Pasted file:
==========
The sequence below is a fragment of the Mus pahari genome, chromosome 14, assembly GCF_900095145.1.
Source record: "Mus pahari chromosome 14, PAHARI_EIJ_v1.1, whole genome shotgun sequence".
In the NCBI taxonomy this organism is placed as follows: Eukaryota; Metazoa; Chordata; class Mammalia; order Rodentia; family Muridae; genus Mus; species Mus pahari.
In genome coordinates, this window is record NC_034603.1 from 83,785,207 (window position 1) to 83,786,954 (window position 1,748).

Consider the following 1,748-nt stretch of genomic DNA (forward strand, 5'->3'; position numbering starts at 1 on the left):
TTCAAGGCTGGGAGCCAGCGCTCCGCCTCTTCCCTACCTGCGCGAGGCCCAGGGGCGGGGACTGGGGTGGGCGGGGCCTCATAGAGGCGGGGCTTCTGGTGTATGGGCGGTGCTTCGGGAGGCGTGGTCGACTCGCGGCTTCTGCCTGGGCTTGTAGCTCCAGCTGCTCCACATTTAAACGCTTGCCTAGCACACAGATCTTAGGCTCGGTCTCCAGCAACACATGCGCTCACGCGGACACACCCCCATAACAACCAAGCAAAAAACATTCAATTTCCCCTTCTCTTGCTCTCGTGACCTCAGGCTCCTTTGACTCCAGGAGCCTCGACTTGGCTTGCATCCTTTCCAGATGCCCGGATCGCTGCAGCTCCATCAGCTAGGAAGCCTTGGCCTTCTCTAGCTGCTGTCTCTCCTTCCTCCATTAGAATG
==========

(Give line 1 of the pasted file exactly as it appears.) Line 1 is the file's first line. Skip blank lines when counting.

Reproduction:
The sequence below is a fragment of the Mus pahari genome, chromosome 14, assembly GCF_900095145.1.